The PM dies after battling an unknown illness for two months. Here is a look at his rise to power.
Meles Zenawi, who ruled Ethiopia for more than 20 years, has died while undergoing treatment for an undisclosed illness, according to Ethiopian state television.
It announced on Tuesday that the 57-year-old prime minister died from a sudden infection while recovering from the illness at a hospital abroad.
In a statement read on state TV, Simon Bereket, the information minister, said: “It’s a sad day for Ethiopia, the man who led our country for the past 21 years and brought economic and democratic changes, has died. We have lost our respected leader.
“Meles has been receiving treatment abroad. He was getting better and we were expecting him to return to Addis Ababa. But he developed a sudden infection and died around 11:40pm last night.
“His body will be returned to Ethiopia soon. We have set up a committee to organise his funeral. More information will be released about that soon.”
According to reports Zenawi’s body has since arrived in Addis Adaba in readiness for burial.
State media said Hailemariam Desalegn, deputy prime minister, would be the acting prime minister.
Bereket said: “As per Ethiopian law, Hailemariam Desalegn has now taken over the leadership. He will also be in charge of the Ethiopian military and all other government institutions.
“I would like to stress, nothing in Ethiopia will change. The government will continue. Our policies and institutions will continue. Nothing will change in Ethiopia. Desalegn will be confirmed by parliament.”
Earlier Al Jazeera’s Peter Greste, reporting from Johannesburg in South Africa, said: “His death did not come as a surprise because Zenawi missed a couple of important public events.”
Rumours about his public health started to rise during the African Union summit where he failed to appear.
“The question now is where does this leave the country. There are already rumours of power struggle in his absence. There is no clear succession plan in Addis Ababa. It is not certain who will replace Meles.
“I certainly cannot think of any political figure in Ethiopia at the moment that has his charisma, political savvy or his control over the country.”
Zenawi had been in power since overthrowing Mengistu Haile Mariam’s military junta in 1991.
He served as president from 1991 to 1995, when he became prime minister.
Zenawi was credited with Ethiopia’s economic boom in the past decade, with economic growth shooting from 3.8 per cent in the 1990s to 10 per cent in 2010.
On the domestic front, Zenawi would regularly come under fire from human rights organisations who accused him of gross abuses against ethnic minorities, including Ethiopia’s ethnic Somalis in the eastern Ogaden region where rebels have fought a long-running uprising.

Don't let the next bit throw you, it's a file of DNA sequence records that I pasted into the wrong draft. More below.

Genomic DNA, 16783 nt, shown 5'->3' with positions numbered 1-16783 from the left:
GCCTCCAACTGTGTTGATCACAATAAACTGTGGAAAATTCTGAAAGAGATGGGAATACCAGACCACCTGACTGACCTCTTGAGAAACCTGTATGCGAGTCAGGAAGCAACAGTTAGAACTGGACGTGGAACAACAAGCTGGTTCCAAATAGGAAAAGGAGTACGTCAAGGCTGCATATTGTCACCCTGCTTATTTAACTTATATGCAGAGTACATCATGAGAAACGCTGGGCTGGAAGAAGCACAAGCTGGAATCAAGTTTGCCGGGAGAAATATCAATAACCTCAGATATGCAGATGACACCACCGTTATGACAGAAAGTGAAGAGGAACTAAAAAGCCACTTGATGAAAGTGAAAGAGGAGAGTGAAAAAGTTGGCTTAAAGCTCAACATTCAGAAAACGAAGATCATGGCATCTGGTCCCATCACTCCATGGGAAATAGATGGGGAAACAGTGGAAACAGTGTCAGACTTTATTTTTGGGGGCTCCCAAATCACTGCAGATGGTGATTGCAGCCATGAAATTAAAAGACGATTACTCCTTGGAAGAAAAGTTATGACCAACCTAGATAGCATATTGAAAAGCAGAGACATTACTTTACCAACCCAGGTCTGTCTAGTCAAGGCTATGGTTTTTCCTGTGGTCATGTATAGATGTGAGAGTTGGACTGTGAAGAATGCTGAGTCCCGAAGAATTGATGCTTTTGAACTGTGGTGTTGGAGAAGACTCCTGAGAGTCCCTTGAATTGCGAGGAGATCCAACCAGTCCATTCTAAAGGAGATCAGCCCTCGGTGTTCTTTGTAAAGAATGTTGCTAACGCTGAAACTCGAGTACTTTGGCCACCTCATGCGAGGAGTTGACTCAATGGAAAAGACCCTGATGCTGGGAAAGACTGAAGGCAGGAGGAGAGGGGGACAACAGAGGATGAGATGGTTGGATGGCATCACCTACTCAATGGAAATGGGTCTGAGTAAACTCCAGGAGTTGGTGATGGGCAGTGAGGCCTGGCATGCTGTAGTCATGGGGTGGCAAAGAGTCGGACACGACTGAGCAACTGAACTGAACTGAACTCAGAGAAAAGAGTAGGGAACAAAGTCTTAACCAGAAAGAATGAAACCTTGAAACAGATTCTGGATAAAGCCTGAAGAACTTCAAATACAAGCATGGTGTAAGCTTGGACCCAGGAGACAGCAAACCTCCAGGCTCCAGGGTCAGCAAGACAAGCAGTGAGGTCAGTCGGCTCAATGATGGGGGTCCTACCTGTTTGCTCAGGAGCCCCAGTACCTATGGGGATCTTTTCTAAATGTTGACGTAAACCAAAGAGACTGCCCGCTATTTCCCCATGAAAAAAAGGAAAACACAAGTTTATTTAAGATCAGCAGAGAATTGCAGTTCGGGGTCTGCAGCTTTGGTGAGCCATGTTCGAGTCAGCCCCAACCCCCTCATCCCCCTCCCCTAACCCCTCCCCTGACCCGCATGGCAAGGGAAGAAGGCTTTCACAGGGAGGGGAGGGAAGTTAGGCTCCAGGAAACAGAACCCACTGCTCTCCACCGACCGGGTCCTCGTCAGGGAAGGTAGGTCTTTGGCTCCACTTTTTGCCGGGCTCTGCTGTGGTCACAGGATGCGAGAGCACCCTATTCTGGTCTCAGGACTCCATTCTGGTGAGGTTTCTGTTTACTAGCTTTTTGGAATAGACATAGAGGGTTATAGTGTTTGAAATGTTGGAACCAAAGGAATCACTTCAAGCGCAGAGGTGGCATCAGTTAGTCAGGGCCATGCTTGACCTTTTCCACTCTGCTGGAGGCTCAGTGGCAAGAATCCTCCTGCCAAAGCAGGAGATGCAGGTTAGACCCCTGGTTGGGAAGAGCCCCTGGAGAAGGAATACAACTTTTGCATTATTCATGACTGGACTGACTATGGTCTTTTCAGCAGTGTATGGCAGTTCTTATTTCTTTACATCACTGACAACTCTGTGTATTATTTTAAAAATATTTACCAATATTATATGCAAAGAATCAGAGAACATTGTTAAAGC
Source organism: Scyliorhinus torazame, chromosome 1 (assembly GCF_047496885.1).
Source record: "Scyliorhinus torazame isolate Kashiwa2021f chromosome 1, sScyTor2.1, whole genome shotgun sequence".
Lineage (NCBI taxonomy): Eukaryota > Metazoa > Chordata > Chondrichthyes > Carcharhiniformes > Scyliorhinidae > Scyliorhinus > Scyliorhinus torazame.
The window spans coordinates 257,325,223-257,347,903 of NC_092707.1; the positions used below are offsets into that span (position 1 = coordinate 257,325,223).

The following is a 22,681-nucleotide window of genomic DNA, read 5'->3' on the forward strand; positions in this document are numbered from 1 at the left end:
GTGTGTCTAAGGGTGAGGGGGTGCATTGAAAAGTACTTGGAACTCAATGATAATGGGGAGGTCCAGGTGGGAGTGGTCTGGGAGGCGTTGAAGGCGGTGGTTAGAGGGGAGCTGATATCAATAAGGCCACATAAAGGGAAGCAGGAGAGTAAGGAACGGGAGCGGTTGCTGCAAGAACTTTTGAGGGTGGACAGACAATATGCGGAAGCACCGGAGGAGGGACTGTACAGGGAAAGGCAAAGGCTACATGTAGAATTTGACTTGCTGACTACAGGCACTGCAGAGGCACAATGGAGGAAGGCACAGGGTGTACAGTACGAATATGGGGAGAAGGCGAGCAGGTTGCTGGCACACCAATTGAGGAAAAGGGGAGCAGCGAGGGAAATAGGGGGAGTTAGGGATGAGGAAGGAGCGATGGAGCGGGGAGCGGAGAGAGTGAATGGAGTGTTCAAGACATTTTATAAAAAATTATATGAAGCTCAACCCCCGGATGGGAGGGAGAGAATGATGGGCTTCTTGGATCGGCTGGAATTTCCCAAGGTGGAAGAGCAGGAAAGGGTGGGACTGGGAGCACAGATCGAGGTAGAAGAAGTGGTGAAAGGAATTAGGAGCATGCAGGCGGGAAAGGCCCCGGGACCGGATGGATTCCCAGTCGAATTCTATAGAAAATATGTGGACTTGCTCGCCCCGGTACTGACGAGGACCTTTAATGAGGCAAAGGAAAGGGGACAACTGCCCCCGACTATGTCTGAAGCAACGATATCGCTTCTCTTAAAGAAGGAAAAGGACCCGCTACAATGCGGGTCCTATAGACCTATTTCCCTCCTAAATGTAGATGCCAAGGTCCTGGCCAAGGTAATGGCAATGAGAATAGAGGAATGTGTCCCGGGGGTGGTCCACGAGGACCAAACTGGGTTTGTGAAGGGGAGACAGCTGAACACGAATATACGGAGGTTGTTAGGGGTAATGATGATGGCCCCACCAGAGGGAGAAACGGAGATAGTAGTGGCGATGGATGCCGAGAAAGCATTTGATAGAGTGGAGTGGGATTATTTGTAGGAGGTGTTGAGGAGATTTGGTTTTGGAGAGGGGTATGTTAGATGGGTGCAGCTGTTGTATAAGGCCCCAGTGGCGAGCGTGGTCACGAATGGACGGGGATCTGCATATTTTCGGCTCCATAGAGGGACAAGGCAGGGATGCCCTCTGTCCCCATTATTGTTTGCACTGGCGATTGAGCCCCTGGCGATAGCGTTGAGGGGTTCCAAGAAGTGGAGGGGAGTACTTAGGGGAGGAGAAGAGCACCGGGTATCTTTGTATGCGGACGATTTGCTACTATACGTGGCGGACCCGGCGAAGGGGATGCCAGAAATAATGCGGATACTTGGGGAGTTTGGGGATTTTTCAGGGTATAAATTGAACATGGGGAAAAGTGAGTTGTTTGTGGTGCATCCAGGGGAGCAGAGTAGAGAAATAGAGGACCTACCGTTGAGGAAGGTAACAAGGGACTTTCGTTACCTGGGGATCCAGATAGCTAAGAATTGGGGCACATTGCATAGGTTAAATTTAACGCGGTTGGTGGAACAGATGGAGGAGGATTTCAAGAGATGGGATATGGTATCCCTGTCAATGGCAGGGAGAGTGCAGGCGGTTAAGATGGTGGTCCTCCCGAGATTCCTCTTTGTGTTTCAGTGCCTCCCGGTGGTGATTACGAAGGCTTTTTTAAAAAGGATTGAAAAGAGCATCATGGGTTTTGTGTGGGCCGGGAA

Similar ethnic conflicts have boiled among the Oromo people in central Ethiopia, the Afar in the far east on the border with Eritrea, and the Anuak people near the border with South Sudan.
Zenawi defended his policies in an interview in 2011
Zenawi would tolerate no criticism: in 2005, nearly 200 people died in a crackdown on demonstrations by the opposition, who accused Meles of rigging elections.
But some Ethiopians argued that he did what was necessary to stabilise the vast and ethnically diverse state.
The much criticised 2009 anti-terrorism law, which rights groups have said is far too vague and has been used to quash freedom of speech and peaceful political dissent, has seen multiple opposition figures and journalists, including two Swedes, jailed for lengthy terms.
In the wider region, Zenawi was never afraid to make full use of Ethiopia’s powerful and well-equipped army.
After overseeing the independence of Eritrea from Ethiopia in 1993 – run by fellow ex-rebel fighters who had also fought to topple Mengistu – Zenawi returned to war, with a 1998-2000 border war leaving tens of thousands dead.
A peace deal led to a tense standoff, with Zenawi refusing to pull troops from the border town of Badme, even after an international court ruled the town belonged to Eritrea.
The town has been the source of festering discontent between the nations ever since.
Zenawi also invaded longtime Ethiopian foe Somalia, sending troops and tanks to topple an Islamist regime in 2006, before pulling out the following year in the face of guerrilla attacks.
He sent Ethiopian troops back into Somalia in 2011.
While Zenawi was regularly singled out by rights groups as one of the continent’s worst human-rights predators, some Western observers took the pragmatic view that Ethiopia and the region needed Zenawi where he was.
Former US president Bill Clinton once called him a “renaissance leader”, while a leaked 2009 US diplomatic cable described him as “quiet, deliberative and certainly not a ‘man about town'”, adding he was a “voracious reader and very introspective.”
Unlike many of his fellow African leaders Zenawi never earned a reputation for having a taste for luxury.
In the final decade of his life he challenged the world’s powerful and spearheaded an African push for more fairness in key climate change talks.
Speculation that Zenawi was seriously ill grew after he failed to attend an African Union summit in the Ethiopian capital, Addis Ababa, last month.
Diplomats in Addis Ababa had said he was being treated in Brussels for an undisclosed illness, while others said he was in Germany.
Ethiopia’s government said last month that he was taking a break to recover from an unspecified condition.